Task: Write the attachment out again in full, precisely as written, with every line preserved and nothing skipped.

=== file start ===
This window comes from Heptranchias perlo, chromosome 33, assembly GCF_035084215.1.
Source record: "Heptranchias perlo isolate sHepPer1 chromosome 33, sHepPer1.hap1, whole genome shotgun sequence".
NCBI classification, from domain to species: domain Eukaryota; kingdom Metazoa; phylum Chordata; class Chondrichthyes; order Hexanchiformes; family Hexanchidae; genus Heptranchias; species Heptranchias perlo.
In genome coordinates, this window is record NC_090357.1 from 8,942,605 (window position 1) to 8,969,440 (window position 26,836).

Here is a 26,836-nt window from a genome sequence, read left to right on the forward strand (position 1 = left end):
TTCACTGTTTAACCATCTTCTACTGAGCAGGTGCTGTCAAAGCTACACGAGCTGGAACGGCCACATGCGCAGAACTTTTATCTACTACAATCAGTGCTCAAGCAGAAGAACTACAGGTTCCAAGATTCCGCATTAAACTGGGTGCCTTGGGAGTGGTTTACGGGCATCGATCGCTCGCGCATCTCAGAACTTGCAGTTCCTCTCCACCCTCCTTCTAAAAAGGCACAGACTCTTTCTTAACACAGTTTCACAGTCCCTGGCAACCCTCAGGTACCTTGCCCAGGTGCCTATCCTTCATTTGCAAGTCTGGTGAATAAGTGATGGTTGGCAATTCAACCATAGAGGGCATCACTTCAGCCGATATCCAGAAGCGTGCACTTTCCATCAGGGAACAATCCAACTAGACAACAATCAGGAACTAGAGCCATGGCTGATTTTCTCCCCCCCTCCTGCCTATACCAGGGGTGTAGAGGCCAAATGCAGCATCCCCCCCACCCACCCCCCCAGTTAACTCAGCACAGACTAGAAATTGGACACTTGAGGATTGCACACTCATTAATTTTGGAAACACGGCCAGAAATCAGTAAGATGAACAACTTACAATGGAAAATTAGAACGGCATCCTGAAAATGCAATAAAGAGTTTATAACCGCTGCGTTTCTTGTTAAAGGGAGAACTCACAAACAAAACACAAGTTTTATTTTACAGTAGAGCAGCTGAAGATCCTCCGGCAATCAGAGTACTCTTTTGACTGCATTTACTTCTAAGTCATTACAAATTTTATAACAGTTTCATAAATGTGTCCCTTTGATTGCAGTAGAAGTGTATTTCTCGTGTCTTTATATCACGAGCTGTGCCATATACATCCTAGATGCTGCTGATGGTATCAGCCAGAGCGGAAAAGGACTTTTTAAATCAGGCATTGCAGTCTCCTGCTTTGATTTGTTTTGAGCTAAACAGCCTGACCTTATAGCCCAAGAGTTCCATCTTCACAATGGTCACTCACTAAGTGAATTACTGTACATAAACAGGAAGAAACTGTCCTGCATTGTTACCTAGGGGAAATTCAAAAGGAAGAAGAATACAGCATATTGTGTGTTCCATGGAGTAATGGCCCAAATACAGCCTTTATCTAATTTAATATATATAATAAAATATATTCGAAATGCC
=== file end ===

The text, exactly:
This window comes from Heptranchias perlo, chromosome 33, assembly GCF_035084215.1.
Source record: "Heptranchias perlo isolate sHepPer1 chromosome 33, sHepPer1.hap1, whole genome shotgun sequence".
NCBI classification, from domain to species: domain Eukaryota; kingdom Metazoa; phylum Chordata; class Chondrichthyes; order Hexanchiformes; family Hexanchidae; genus Heptranchias; species Heptranchias perlo.
In genome coordinates, this window is record NC_090357.1 from 8,942,605 (window position 1) to 8,969,440 (window position 26,836).

Here is a 26,836-nt window from a genome sequence, read left to right on the forward strand (position 1 = left end):
TTCACTGTTTAACCATCTTCTACTGAGCAGGTGCTGTCAAAGCTACACGAGCTGGAACGGCCACATGCGCAGAACTTTTATCTACTACAATCAGTGCTCAAGCAGAAGAACTACAGGTTCCAAGATTCCGCATTAAACTGGGTGCCTTGGGAGTGGTTTACGGGCATCGATCGCTCGCGCATCTCAGAACTTGCAGTTCCTCTCCACCCTCCTTCTAAAAAGGCACAGACTCTTTCTTAACACAGTTTCACAGTCCCTGGCAACCCTCAGGTACCTTGCCCAGGTGCCTATCCTTCATTTGCAAGTCTGGTGAATAAGTGATGGTTGGCAATTCAACCATAGAGGGCATCACTTCAGCCGATATCCAGAAGCGTGCACTTTCCATCAGGGAACAATCCAACTAGACAACAATCAGGAACTAGAGCCATGGCTGATTTTCTCCCCCCCTCCTGCCTATACCAGGGGTGTAGAGGCCAAATGCAGCATCCCCCCCACCCACCCCCCCAGTTAACTCAGCACAGACTAGAAATTGGACACTTGAGGATTGCACACTCATTAATTTTGGAAACACGGCCAGAAATCAGTAAGATGAACAACTTACAATGGAAAATTAGAACGGCATCCTGAAAATGCAATAAAGAGTTTATAACCGCTGCGTTTCTTGTTAAAGGGAGAACTCACAAACAAAACACAAGTTTTATTTTACAGTAGAGCAGCTGAAGATCCTCCGGCAATCAGAGTACTCTTTTGACTGCATTTACTTCTAAGTCATTACAAATTTTATAACAGTTTCATAAATGTGTCCCTTTGATTGCAGTAGAAGTGTATTTCTCGTGTCTTTATATCACGAGCTGTGCCATATACATCCTAGATGCTGCTGATGGTATCAGCCAGAGCGGAAAAGGACTTTTTAAATCAGGCATTGCAGTCTCCTGCTTTGATTTGTTTTGAGCTAAACAGCCTGACCTTATAGCCCAAGAGTTCCATCTTCACAATGGTCACTCACTAAGTGAATTACTGTACATAAACAGGAAGAAACTGTCCTGCATTGTTACCTAGGGGAAATTCAAAAGGAAGAAGAATACAGCATATTGTGTGTTCCATGGAGTAATGGCCCAAATACAGCCTTTATCTAATTTAATATATATAATAAAATATATTCGAAATGCC